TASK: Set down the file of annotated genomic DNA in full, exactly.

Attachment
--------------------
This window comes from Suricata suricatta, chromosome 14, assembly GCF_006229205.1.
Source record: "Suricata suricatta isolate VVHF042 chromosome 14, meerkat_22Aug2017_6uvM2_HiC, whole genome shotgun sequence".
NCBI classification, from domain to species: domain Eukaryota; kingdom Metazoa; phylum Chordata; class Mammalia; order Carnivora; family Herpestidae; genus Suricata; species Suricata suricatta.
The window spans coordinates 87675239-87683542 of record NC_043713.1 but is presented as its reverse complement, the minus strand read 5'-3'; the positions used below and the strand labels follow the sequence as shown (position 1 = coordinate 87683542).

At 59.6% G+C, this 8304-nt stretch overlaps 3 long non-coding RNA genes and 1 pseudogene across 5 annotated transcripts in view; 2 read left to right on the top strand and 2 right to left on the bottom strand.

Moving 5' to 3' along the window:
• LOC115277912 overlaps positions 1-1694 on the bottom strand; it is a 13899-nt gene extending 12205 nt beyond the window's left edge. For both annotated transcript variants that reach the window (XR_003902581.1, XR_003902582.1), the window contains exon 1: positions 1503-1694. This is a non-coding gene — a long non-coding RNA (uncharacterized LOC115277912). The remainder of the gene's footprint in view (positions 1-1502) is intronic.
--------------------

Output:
This window comes from Suricata suricatta, chromosome 14, assembly GCF_006229205.1.
Source record: "Suricata suricatta isolate VVHF042 chromosome 14, meerkat_22Aug2017_6uvM2_HiC, whole genome shotgun sequence".
NCBI classification, from domain to species: domain Eukaryota; kingdom Metazoa; phylum Chordata; class Mammalia; order Carnivora; family Herpestidae; genus Suricata; species Suricata suricatta.
The window spans coordinates 87675239-87683542 of record NC_043713.1 but is presented as its reverse complement, the minus strand read 5'-3'; the positions used below and the strand labels follow the sequence as shown (position 1 = coordinate 87683542).

At 59.6% G+C, this 8304-nt stretch overlaps 3 long non-coding RNA genes and 1 pseudogene across 5 annotated transcripts in view; 2 read left to right on the top strand and 2 right to left on the bottom strand.

Moving 5' to 3' along the window:
• LOC115277912 overlaps positions 1-1694 on the bottom strand; it is a 13899-nt gene extending 12205 nt beyond the window's left edge. For both annotated transcript variants that reach the window (XR_003902581.1, XR_003902582.1), the window contains exon 1: positions 1503-1694. This is a non-coding gene — a long non-coding RNA (uncharacterized LOC115277912). The remainder of the gene's footprint in view (positions 1-1502) is intronic.